(1) An adult allottee of the full blood could lease the homestead for not exceeding one year, and the surplus for not exceeding five years, without any approval of the lease, but could not lease for longer periods without the approval of the Secretary of the Interior.
(2) Any lease not permitted by the restrictions was to be 'absolutely null and void.'
The permission given to lease for limited periods without approval was not intended to authorize the making of leases which were to begin at relatively distant times in the future, but only the making of such as were to take effect in possession immediately or, what was equally within the spirit of the permission, on the termination of an existing lease then about to expire. United States v. Noble, 237 U. S. 74, 82, 83, 35 Sup. Ct. 532, 59 L. Ed. 844. And see Dowell v. Dew, 1 Younge & Collier's N. C. 345, 357; same case on appeal, 7 Jurist, 117.
It is conceded, and we think rightly so, that the leases for 1917 and 1918 fell outside the permission given. Both covered the homestead as well as the surplus land; both were made midway during the term of a like lease theretofore given, and were to take effect in possession on the expiration of that lease, and neither was approved by the Secretary of the Interior. Being outside the permission, they were, as declared in the restricting provision, 'absolutely null and void.'
Obviously a lease which Congress, in the exertion of its power over land allotted to an Indian ward, pronounces absolutely viod cannot be validated or given any force by a state, and a state statute which requires that such a lease be regarded as effective for any purpose is necessarily invalid in that respect. Monson v. Simonson, supra; Mullen v. Pickens, supra.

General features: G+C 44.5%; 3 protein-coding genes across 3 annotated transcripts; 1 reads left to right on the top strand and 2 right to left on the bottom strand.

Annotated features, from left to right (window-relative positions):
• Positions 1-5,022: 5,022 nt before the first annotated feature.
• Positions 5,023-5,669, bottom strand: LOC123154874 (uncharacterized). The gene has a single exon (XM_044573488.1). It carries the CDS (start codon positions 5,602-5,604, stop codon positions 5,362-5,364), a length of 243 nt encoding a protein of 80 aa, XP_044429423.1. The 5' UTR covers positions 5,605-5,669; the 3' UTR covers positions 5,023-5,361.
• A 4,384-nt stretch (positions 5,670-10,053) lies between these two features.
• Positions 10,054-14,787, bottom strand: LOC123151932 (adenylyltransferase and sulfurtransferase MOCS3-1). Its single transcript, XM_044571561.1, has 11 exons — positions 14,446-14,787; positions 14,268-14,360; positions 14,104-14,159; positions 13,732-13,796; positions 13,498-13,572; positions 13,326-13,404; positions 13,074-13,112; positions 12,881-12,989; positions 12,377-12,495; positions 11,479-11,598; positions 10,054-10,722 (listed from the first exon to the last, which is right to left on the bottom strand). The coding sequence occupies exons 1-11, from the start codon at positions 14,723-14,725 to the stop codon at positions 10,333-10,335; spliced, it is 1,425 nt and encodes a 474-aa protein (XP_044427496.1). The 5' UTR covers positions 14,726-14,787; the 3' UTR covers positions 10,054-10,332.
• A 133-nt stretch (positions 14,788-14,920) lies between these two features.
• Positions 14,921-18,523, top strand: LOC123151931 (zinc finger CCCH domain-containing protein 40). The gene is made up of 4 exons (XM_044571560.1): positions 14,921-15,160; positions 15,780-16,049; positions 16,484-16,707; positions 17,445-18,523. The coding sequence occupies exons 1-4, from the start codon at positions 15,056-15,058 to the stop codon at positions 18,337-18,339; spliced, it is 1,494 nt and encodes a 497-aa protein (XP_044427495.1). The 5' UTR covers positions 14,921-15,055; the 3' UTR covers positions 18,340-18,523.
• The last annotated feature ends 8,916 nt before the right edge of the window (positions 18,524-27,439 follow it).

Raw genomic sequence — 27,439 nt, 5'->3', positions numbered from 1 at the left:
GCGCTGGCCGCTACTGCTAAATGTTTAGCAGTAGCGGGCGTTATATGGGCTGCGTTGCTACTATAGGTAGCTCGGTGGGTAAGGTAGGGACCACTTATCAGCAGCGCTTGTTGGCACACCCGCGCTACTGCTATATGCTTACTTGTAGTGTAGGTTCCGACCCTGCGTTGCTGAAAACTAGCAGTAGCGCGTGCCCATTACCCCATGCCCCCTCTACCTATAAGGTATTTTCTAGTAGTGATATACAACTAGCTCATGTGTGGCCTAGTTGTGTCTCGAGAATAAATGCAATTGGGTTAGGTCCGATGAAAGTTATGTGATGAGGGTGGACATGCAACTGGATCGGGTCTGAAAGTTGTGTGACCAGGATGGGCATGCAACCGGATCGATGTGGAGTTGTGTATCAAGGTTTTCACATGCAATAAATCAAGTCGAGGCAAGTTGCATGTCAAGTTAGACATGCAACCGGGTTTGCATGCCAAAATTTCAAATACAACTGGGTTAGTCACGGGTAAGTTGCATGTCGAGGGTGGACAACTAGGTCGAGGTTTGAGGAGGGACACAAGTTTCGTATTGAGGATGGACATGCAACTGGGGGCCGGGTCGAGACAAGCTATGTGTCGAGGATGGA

The Supreme Court of the State, although recognizing the invalidity of the leases under the congressional restrictions, construed and applied a statute of the state (section 3783, Rev. Laws 1910) as in effect requiring that the leases be regarded as creating a tenancy at will and controlling the compensation which the allottee could demand and the defendants should pay for the occupancy and use of the land. We of course must treat the local statute as intended to operate as that court say it does, and must determine its validity on that basis. In that view of it, we think the conclusion is unavoidable that it gives force and effect to leases which a valid enactment of Congress declares shall be of no force or effect, and that in this respect it must be held invalid under article 6, cl. 2, of the Constitution of the United States.
The state court was persuaded that its conclusion had support in decisions dealing with leases made between parties entirely competent to make them, but not executed in conformity with local laws, such as the statute of frauds. But decisions of that class are not apposite. These leases were made in violation of a congressional prohibition. They were not merely voidable at the election of the allottee, but absolutely void and not susceptible of ratification by him. Nothing passed under them and none of their provisions could be taken as a standard by which to measure the compensation to which the allottee was entitled for the unauthorized occupancy and use of his land.
It is not our province to inquire particularly into the need for the protection intended to be afforded by the restrictions, but, if it were, the need would find strong illustration in this case; for it appears that each of the leases was obtained for a cash rental of $75, and that when the time arrived for assuming possession under them the defendants readily sublet the land on terms which netted them $890.40 in 1917 and $384.35 in 1918, the latter year being one of pronounced drought.
Judgment reversed on writ of error.
Writ of certiorari dismissed.